The last thing we wanted to talk about over the holidays was a new Covid variant, but it has arrived. It is best to face it head-on and prepare as best we can. As of Friday, the new variant, dubbed “Omicron,” had caused the worst Black Friday stock market performance in 70 years, wiping nearly 1000 points off the board. Energy and other commodity prices were also reduced, as the world tried to digest what another round of lockdowns might mean to the overall economy. Meanwhile, spot gold has risen $13 since the news of Omicron was released, and as of this writing, continues to rise.
Unusual, But Mild
So far, the symptoms of Omicron appear to be “unusual, but mild,” according to Dr. Angelique Coetzee, the physician who identified and treated the first known patients infected with the Omicron variant in South Africa. Symptoms observed so far include extreme fatigue, a high rate of pulse and headaches. Thus far, none of those identified and treated have required hospitalization. While this is good news, it is also the case that many of the nations where Omicron has been identified already had travel restrictions in place that allowed only vaccinated people to travel. So far, most of those identified with Omicron have been considered “fully vaccinated,” and the effects on the unvaccinated with or without natural immunity are unknown. One certain thing, is that the international movement of people and goods will become more restrictive as governments worldwide attempt to learn more about the effects of Omicron.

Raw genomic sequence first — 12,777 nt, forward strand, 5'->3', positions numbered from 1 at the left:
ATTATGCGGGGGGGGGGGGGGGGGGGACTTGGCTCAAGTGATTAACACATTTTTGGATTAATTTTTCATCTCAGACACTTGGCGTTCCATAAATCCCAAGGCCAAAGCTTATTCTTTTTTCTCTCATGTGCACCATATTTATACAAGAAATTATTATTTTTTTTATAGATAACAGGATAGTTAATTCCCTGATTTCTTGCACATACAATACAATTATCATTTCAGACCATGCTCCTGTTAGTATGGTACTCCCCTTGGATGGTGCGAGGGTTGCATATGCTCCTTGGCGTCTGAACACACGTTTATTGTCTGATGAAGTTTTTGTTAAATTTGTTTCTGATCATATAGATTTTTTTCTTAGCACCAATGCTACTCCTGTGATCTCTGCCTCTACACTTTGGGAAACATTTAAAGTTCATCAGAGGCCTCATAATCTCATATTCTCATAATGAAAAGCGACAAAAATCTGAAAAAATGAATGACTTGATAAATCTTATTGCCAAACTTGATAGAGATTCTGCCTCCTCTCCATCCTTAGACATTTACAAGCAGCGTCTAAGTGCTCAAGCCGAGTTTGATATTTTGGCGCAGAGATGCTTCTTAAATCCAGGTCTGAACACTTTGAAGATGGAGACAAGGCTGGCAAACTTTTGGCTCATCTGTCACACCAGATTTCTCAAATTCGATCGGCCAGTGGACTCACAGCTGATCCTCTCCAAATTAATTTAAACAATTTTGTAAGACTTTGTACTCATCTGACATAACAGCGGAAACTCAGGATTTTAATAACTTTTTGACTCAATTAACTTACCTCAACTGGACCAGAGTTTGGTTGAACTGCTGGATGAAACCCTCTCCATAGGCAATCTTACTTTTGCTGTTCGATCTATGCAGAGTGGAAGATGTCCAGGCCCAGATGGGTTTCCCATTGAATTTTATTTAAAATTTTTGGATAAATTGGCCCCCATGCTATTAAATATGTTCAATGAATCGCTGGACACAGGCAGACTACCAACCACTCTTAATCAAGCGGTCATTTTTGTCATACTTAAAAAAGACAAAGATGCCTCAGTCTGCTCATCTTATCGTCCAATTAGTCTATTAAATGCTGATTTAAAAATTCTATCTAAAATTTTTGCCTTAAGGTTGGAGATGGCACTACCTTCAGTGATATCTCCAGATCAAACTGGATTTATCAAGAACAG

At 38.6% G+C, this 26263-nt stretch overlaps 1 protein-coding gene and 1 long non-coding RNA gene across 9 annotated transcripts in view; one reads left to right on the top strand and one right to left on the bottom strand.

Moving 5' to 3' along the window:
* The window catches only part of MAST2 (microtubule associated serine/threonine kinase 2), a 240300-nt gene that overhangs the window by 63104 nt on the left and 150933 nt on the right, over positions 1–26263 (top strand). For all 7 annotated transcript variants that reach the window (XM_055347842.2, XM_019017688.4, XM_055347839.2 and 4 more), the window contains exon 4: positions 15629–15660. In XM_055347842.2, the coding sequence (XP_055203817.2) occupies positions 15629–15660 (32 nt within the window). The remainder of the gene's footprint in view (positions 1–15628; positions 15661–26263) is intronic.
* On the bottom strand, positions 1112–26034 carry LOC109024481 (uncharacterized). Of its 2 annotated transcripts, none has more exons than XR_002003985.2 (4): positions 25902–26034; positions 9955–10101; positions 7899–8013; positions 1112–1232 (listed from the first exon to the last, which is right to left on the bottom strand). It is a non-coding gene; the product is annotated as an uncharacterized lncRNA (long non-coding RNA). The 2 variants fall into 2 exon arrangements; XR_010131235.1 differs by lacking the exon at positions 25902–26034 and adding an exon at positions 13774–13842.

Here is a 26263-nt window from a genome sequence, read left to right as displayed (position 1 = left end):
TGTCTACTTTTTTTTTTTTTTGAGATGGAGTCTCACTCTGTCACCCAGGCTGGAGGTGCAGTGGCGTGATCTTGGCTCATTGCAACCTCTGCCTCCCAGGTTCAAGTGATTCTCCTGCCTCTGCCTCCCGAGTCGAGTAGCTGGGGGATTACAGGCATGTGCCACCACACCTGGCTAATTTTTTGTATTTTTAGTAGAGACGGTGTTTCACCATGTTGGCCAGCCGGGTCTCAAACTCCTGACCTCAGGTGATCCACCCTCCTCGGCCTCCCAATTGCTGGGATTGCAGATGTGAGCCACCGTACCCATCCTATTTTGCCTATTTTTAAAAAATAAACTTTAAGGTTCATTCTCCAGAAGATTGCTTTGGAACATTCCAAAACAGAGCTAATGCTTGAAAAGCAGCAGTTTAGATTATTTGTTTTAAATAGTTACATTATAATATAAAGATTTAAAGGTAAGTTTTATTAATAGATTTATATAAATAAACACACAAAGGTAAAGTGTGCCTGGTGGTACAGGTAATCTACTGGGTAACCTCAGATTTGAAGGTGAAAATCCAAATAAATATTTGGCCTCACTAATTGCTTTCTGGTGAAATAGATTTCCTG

The initial drubbing of Omicron in world markets has been partially muted, as markets and energy prices have begun to move higher before the opening bell Monday morning in the US. While there have been two other variants identified (lambda and mu) that caused little reaction in world markets, neither of them were considered a “Variant of Concern” (VOC) by the World Health Organization (WHO). Omicron has already reached VOC status, due to high transmissibility and the possible ineffectiveness of public health measures to contain it. Current vaccines might affect the severity of symptoms associated with Omicron, but do not seem to prevent or slow the transmission of the disease. Manufacturers believe it will be at least a few months before modified vaccines become available that target the Omicron variant. In the meantime, it is prudent to consider what courses of action we can take to counter the likely effects, both physically and economically.
How the United States is Preparing
With the first cases already appearing in North America (Canada), officials throughout the United States are preparing for the inevitable arrival on our shores. President Biden has announced travel restrictions for those traveling from some nations to the United States and continues to recommend vaccines and booster shots for those interested in defeating the new strains of the virus. He does not foresee the need for lockdowns yet in the United States but left the door open for that possibility, based upon how things look in the future. As we are all aware, this situation is fluid and sometimes calls for changing actions on government. For now, the response is to encourage vaccines, masks, and shorter visits for those meeting with others in person.